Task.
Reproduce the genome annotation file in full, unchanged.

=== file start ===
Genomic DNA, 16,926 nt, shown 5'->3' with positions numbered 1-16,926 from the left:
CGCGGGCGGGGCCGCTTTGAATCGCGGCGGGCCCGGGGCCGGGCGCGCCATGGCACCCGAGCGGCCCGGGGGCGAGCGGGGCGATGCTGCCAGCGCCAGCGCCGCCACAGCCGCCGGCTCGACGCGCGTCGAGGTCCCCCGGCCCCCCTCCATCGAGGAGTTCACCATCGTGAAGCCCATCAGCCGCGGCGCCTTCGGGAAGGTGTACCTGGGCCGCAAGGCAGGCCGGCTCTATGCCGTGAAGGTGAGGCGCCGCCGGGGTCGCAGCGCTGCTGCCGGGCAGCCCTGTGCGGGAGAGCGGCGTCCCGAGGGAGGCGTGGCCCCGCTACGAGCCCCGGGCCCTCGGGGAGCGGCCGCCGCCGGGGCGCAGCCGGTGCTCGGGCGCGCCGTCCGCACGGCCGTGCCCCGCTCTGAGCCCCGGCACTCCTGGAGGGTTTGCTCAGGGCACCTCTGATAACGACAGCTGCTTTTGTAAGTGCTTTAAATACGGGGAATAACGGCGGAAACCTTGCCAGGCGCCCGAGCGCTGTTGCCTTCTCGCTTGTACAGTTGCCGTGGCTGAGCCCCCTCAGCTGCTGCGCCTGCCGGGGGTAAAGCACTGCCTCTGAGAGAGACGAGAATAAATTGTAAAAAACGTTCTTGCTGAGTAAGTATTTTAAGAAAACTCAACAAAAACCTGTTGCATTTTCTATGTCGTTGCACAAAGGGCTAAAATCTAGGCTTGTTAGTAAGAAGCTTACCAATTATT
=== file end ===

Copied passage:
Genomic DNA, 16,926 nt, shown 5'->3' with positions numbered 1-16,926 from the left:
CGCGGGCGGGGCCGCTTTGAATCGCGGCGGGCCCGGGGCCGGGCGCGCCATGGCACCCGAGCGGCCCGGGGGCGAGCGGGGCGATGCTGCCAGCGCCAGCGCCGCCACAGCCGCCGGCTCGACGCGCGTCGAGGTCCCCCGGCCCCCCTCCATCGAGGAGTTCACCATCGTGAAGCCCATCAGCCGCGGCGCCTTCGGGAAGGTGTACCTGGGCCGCAAGGCAGGCCGGCTCTATGCCGTGAAGGTGAGGCGCCGCCGGGGTCGCAGCGCTGCTGCCGGGCAGCCCTGTGCGGGAGAGCGGCGTCCCGAGGGAGGCGTGGCCCCGCTACGAGCCCCGGGCCCTCGGGGAGCGGCCGCCGCCGGGGCGCAGCCGGTGCTCGGGCGCGCCGTCCGCACGGCCGTGCCCCGCTCTGAGCCCCGGCACTCCTGGAGGGTTTGCTCAGGGCACCTCTGATAACGACAGCTGCTTTTGTAAGTGCTTTAAATACGGGGAATAACGGCGGAAACCTTGCCAGGCGCCCGAGCGCTGTTGCCTTCTCGCTTGTACAGTTGCCGTGGCTGAGCCCCCTCAGCTGCTGCGCCTGCCGGGGGTAAAGCACTGCCTCTGAGAGAGACGAGAATAAATTGTAAAAAACGTTCTTGCTGAGTAAGTATTTTAAGAAAACTCAACAAAAACCTGTTGCATTTTCTATGTCGTTGCACAAAGGGCTAAAATCTAGGCTTGTTAGTAAGAAGCTTACCAATTATT